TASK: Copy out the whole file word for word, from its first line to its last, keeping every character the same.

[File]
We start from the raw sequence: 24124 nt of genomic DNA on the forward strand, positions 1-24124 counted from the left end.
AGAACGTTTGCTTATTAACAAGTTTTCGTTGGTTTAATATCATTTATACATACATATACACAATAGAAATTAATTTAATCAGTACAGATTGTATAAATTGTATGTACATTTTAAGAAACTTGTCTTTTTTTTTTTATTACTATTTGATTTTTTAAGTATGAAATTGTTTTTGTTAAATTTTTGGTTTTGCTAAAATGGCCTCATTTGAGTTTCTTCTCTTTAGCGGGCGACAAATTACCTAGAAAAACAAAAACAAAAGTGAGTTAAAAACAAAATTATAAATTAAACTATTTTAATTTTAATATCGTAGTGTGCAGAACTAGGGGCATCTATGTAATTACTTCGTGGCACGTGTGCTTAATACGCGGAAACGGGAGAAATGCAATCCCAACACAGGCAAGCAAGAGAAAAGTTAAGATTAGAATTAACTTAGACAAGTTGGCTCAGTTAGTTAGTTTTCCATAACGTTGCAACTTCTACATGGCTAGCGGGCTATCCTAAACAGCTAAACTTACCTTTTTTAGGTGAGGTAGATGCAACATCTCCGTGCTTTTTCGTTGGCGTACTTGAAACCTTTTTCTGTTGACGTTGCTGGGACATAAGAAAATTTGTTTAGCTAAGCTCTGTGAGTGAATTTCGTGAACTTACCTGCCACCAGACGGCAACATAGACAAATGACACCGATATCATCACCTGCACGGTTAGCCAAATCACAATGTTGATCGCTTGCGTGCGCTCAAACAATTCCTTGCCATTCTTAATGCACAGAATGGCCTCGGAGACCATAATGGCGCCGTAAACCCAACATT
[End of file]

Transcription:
We start from the raw sequence: 24124 nt of genomic DNA on the forward strand, positions 1-24124 counted from the left end.
AGAACGTTTGCTTATTAACAAGTTTTCGTTGGTTTAATATCATTTATACATACATATACACAATAGAAATTAATTTAATCAGTACAGATTGTATAAATTGTATGTACATTTTAAGAAACTTGTCTTTTTTTTTTTATTACTATTTGATTTTTTAAGTATGAAATTGTTTTTGTTAAATTTTTGGTTTTGCTAAAATGGCCTCATTTGAGTTTCTTCTCTTTAGCGGGCGACAAATTACCTAGAAAAACAAAAACAAAAGTGAGTTAAAAACAAAATTATAAATTAAACTATTTTAATTTTAATATCGTAGTGTGCAGAACTAGGGGCATCTATGTAATTACTTCGTGGCACGTGTGCTTAATACGCGGAAACGGGAGAAATGCAATCCCAACACAGGCAAGCAAGAGAAAAGTTAAGATTAGAATTAACTTAGACAAGTTGGCTCAGTTAGTTAGTTTTCCATAACGTTGCAACTTCTACATGGCTAGCGGGCTATCCTAAACAGCTAAACTTACCTTTTTTAGGTGAGGTAGATGCAACATCTCCGTGCTTTTTCGTTGGCGTACTTGAAACCTTTTTCTGTTGACGTTGCTGGGACATAAGAAAATTTGTTTAGCTAAGCTCTGTGAGTGAATTTCGTGAACTTACCTGCCACCAGACGGCAACATAGACAAATGACACCGATATCATCACCTGCACGGTTAGCCAAATCACAATGTTGATCGCTTGCGTGCGCTCAAACAATTCCTTGCCATTCTTAATGCACAGAATGGCCTCGGAGACCATAATGGCGCCGTAAACCCAACATT